Government has appealed to all the commercial banks to lend their support to help government implement the Treasury Single Account (TSA) policy successfully.

“I wish to appeal to all the commercial banks to lend their support as they always do to help Government implement this policy successfully for the long term benefit of the nation,” Vice-President, Dr Mahamudu Bawumia has said.

Government has indicated its commitment to fully implement the Treasury Single Account (TSA).

However, the Ghana Association of Bankers wants the government to reduce the reserving requirement from 10 to 6 percent.

The reserving requirement is the percentage banks pay on deposits collected from customers.

Although, Mr Alhassan Andani, the President of the Association of Bankers, said they were in full support of the TSA implementation, but says 10 percent is on the high.

“The Bank of Ghana wants us to send 10 percent of reserving requirements and that is too high. I believe it should be reduced to limit the shock of liquidity that the TSA will bring to banks.”

But, government has again cautioned commercial banks, which are likely not to cooperate with the implementation of the Treasury Single Account (TSA), to come on board or risk shutting down.

According to the Public Finance Management Act (PFMA), which establishes the TSA, the initiative is to serve as an account into which all government cash including monies received by covered entities shall be deposited and from which all expenditure of government and entities shall be made, among other demands.

Local banks have claimed inability to comply with government’s directive to transfer monies held by government entities with local banks to the Central Bank under the TSA.

The TSA, according to Finance Minister Ken Ofori Atta, will ensure a robust macro-economy and so needs a collective effort at implementing it.

He noted, it is essential to have all banks on board given cost of interest on domestic debts.

Mr Ofori-Atta has, meanwhile, said banks which do not comply are likely to be shut down.

“There are a lot of penalties the banks can face.
But we are hoping that we will all put our shoulders to the wheels and get this running,” he said, “but banks who do not comply will risk having the Central Bank shut them down.”

Dr Bawumia has indicated that, after a number of attempts by successive governments over the years to implement the TSA, the current government was determined to do it.

However, he said government alone could not do it and called for support from stakeholders, including the commercial banks to ensure the success of the policy.

“I wish to appeal to all the commercial banks to lend their support as they always do to help Government implement this policy successfully for the long term benefit of the nation,” Dr Bawumia said.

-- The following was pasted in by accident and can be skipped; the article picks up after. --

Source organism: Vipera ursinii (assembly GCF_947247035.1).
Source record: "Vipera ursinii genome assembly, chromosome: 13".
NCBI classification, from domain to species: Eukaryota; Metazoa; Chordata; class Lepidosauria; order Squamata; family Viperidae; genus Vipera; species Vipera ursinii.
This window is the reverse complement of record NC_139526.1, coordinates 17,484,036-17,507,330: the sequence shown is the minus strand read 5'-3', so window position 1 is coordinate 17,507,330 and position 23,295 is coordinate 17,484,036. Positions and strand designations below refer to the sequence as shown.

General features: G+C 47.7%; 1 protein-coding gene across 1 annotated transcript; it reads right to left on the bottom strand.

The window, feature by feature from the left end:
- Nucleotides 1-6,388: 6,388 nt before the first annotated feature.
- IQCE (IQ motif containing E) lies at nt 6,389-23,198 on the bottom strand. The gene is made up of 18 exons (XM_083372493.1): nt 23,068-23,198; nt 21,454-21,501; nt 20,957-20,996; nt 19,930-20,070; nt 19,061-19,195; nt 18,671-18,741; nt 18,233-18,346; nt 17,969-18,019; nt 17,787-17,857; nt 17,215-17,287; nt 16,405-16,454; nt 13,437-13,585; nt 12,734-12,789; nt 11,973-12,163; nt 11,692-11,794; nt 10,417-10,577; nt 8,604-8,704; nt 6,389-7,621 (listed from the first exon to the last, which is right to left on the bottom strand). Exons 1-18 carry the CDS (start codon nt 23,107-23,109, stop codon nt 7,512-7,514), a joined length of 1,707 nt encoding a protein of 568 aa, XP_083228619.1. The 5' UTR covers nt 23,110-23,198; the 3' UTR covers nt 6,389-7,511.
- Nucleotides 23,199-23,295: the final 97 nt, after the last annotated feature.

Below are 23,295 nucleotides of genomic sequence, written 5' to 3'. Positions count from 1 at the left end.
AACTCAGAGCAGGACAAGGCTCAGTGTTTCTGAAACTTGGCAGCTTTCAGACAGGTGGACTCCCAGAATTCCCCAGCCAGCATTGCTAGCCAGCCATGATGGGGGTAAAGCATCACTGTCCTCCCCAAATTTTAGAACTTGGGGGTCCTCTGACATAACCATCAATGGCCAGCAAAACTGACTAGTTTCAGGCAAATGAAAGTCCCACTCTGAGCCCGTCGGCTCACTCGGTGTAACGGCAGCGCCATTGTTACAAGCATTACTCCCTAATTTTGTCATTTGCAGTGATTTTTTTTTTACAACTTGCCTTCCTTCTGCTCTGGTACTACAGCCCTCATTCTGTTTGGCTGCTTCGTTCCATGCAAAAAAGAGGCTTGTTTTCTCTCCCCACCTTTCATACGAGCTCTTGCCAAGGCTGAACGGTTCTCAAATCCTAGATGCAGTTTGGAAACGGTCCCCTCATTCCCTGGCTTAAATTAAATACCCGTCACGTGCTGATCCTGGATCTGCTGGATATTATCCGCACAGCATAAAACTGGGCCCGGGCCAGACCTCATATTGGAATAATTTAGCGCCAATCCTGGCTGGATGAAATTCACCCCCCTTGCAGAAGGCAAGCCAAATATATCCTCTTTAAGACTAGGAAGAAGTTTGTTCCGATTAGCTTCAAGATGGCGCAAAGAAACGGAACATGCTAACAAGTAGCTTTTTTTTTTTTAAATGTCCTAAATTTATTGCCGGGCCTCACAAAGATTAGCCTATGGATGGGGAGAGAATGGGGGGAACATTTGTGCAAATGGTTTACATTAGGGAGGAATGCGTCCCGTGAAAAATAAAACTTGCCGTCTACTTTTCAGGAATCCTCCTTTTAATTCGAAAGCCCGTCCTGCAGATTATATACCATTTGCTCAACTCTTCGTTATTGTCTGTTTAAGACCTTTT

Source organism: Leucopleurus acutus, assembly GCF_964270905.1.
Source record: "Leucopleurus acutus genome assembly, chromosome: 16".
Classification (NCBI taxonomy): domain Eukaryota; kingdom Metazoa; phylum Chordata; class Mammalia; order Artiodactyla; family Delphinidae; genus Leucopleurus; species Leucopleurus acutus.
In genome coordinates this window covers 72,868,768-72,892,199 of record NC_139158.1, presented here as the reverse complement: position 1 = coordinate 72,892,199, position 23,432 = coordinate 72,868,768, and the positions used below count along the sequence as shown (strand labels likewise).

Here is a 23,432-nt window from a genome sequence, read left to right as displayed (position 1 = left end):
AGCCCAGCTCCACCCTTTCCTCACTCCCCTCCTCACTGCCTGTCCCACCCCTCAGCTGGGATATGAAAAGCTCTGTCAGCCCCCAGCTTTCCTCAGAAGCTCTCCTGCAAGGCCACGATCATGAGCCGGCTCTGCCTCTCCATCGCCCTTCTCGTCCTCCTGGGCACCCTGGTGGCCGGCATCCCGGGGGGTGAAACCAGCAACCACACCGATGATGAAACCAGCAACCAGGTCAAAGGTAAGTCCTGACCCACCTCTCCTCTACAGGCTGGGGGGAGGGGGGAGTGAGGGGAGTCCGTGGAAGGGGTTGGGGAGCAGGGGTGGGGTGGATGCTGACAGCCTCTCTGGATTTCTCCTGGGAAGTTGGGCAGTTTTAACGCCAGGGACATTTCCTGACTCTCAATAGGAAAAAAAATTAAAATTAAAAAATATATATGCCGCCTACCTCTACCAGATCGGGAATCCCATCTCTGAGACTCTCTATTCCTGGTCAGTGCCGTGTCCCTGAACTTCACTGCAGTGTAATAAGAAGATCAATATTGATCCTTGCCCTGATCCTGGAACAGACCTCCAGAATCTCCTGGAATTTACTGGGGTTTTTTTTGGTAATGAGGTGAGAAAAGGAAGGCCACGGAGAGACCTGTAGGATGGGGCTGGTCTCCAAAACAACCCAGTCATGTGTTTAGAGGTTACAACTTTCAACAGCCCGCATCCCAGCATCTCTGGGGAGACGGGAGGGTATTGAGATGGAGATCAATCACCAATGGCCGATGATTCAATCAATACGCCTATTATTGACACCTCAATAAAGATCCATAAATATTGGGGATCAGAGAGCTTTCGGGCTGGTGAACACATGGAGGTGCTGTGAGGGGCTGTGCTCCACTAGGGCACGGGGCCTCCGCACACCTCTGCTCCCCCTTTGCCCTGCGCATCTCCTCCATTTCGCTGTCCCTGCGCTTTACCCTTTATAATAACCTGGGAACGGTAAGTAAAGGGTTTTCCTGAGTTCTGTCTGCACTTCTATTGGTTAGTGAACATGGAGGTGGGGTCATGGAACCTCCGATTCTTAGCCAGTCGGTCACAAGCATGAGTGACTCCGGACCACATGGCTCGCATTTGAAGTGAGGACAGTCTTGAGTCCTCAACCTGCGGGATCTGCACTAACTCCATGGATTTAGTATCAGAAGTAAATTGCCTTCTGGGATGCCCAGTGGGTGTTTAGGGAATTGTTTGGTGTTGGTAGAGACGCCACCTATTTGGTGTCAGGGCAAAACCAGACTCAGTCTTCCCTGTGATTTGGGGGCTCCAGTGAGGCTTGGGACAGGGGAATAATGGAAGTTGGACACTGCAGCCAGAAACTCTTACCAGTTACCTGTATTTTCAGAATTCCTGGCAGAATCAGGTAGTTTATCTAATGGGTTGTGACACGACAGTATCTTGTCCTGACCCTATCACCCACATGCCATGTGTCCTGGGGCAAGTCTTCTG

The TSA, which is a unified structure of government bank accounts, enables consolidation and optimum utilisation of government cash resources.

It is a set of linked bank accounts through which the government recognises all its receipts and payments and obtains a consolidated view of its cash resources at the end of each day.

Dr Bawumia said the goal of the TSA was not only meant to give government a consolidated view of its cash resources but to ensure efficient treasury management as required under the cash management reform initiatives.

Mr Ken Ofori-Atta has said the launch of the TSA followed the commitment of government to enforce the Public Financial Management Act, 2016, which established the TSA.

He said the transfer of the bank accounts of all government institutions to the Central Bank was to ensure the ease of management and monitoring.

An estimated GH¢5 billion were with the commercial banks as government deposit.

He believes pulling these resources into the central bank would reduce the risk of resorting to central bank overdraft for government expenditure and would reduce the cost of building buffers for cash management purposes.

Mr Ofori-Atta said the implementation of the TSA in the first phase would not cover State-Owned Enterprises that borrow on their own balance sheet. He said those institutions would continue to do business with the commercial banks.

The Minister said so far instructions had been issued for the transfer of bank account balances belonging to nine out of 24 Ministries, Departments and Agencies.

“Out of 190 accounts of the nine MDAs (Ministries, Departments and Agencies), bank balances standing in 36 of these accounts have been transferred to bank of Ghana,” he said.

He said, as at August 7 GH¢89.668 million has been transferred from the commercial banks to Bank of Ghana.

Mr Ofori-Atta said the TSA would eventually lower actual borrowing and reduced pressure on short-term yields and ensured that MDAs funding needs were met in a timely manner for efficiency and effectiveness.

There are fears that the implementation of the TSA might cripple the operations of the commercial banks, which have called for a phased implementation of the policy.

However, Mr Eugene Ofosuhene, the Controller and Accountant General, said the adoption of the TSA would not have any adverse effect on commercial banks.

“I can confidently say that pre-feasibility studies and impact assessment that have been conducted prove that the Commercial banks will not be significantly impacted both on the aggregate level and on individual basis,” he said.

Source: Adnan Adams Mohammed

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